Well, ZeDecember didn’t really work out as planned, mainly because I got distracted halfway through it and failed utterly to rekindle my painting spark. Some of that was due to the holidays, some due to real life, and some due to the fact that I’ve been in a painting slump lately.
One thing I have been doing is re-reading lots of my old comics and playing copious amounts of Batman: Arkham City on PS3. Yeah, I know I’m late to the party, since this game came out in 2012, but I’ve never been one to rush out and buy a new game when I have dozens of games I haven’t even opened yet just laying around. Suffice it to say, however, that aside from playing PS3, I haven’t done all that much for the past couple of months.
In an effort to get my ass in gear, I came up with a scenario for SuperSystem 3 involving a “Year One” Batman and Captain Gordon vs. Two-Face. Even Year One Batman is pretty damn formidable (my build came in at 120 points) despite his inexperience, and Two-Face just isn’t all that powerful a villain (my build came in at 71 points), so I had to tweak the rules a bit to make it more of a challenge for Batman. Here is what I came up with:
The Scenario: Two-Face decided to rob the Gotham Savings and Trust building. Actually, the coin decided for him. He put together two squads of highly trained goons, came up with two plans, and went to work double-quick.
A specialized GCPD SWAT team, led by the arrogant and trigger-happy Lieutenant Branden, arrives on the scene shortly afterward. Also rushing to the scene, hoping to avoid the certain collateral damage that is to occur when Branden and his team is unleashed, is Captain James Gordon. But neither the SWAT team nor Two-Face counted in the new player in Gotham City: The Batman.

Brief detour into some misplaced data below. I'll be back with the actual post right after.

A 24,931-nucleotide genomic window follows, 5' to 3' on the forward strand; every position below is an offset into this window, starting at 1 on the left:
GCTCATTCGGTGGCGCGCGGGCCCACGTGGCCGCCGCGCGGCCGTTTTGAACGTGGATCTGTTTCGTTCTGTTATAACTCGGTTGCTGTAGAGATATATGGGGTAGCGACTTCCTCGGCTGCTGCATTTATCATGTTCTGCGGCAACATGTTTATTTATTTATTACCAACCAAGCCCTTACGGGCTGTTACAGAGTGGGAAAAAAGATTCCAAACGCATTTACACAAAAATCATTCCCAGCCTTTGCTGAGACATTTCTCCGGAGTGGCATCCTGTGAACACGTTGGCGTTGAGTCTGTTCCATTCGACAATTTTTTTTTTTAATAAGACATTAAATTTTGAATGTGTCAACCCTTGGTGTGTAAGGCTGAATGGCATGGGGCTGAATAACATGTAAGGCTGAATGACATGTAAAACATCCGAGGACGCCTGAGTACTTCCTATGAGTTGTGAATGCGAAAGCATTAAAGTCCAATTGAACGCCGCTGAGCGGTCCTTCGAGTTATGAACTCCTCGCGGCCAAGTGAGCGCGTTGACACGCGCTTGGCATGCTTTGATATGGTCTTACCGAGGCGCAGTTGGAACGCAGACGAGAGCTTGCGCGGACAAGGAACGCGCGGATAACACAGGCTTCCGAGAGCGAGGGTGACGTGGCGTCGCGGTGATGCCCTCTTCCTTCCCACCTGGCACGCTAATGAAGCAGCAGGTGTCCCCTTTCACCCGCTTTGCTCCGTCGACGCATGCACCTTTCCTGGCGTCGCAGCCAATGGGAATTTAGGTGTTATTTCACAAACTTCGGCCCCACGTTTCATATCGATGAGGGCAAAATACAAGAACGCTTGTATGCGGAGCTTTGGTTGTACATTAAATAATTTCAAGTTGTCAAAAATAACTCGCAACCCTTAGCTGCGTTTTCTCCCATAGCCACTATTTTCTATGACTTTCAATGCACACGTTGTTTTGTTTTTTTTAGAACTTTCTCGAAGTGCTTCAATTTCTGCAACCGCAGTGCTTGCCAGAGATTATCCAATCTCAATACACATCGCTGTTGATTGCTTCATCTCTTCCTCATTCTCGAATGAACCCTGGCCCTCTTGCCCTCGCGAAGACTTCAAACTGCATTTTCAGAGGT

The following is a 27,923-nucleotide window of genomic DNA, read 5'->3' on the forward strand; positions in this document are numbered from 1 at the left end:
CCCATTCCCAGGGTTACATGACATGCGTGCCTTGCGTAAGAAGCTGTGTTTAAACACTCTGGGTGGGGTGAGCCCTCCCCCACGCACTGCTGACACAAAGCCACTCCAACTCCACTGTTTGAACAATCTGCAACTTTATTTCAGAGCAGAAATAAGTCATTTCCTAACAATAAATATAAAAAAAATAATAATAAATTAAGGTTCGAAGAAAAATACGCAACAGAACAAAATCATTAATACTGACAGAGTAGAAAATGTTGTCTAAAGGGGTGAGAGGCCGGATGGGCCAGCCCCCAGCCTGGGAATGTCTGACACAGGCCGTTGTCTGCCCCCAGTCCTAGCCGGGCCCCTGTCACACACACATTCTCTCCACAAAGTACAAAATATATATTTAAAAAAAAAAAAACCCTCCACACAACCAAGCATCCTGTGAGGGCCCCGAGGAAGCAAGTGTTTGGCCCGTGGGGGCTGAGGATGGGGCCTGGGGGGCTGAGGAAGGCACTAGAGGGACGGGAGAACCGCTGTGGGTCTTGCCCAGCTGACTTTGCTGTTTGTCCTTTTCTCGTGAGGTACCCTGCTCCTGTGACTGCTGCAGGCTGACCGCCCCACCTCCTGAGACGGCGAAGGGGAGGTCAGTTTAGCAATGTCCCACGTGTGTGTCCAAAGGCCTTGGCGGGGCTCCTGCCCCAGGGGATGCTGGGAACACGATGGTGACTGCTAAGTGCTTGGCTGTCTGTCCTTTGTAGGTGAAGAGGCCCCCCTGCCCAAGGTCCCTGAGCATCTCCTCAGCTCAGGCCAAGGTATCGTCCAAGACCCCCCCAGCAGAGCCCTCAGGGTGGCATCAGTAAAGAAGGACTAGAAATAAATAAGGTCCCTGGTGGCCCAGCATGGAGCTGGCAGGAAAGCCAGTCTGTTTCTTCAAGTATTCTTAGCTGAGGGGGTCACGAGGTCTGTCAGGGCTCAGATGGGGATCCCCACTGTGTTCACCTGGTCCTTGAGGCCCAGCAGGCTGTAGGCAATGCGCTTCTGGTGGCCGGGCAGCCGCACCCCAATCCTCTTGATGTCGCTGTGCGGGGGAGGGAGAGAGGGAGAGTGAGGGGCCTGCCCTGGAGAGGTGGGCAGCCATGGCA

Forces: One player controls Two-Face and his two squads of goons. The other player controls Batman and Captain Gordon. The SWAT team begins play under the control of the hero player, but that may change (see below).
Setup: The board represents a section of Gotham City. The buildings are mostly not important, but there needs to be a building big enough to represent a bank, complete with interior. The bank has 2 exits and several windows. Two getaway cars are parked outside the bank on either side. There should be a separate escape route off the board for each getaway car.
Deployment: Two-Face and his goons begin play inside the bank, looting. Gordon begins in a squad car on one corner of the opposite table edge, while Branden and his SWAT team deploy on the other corner. Batman may be deployed anywhere on the board, but must begin at least 20” from the bank.
Objectives: Two-Face wins if he can loot the bank and make his escape off the board by one of the predetermined escape routes, or if he kills Batman. Batman wins by stopping Two-Face.
The Coin: Any time the Two-Face player wishes to do something where there are two clear alternatives, he must flip a coin and let the coin decide. Examples include choosing which way to exit the bank, choosing which getaway car to use, choosing which escape route, choosing who to shoot at, etc. The only exception to this is that Two-Face can always elect to shoot at Batman without tossing a coin.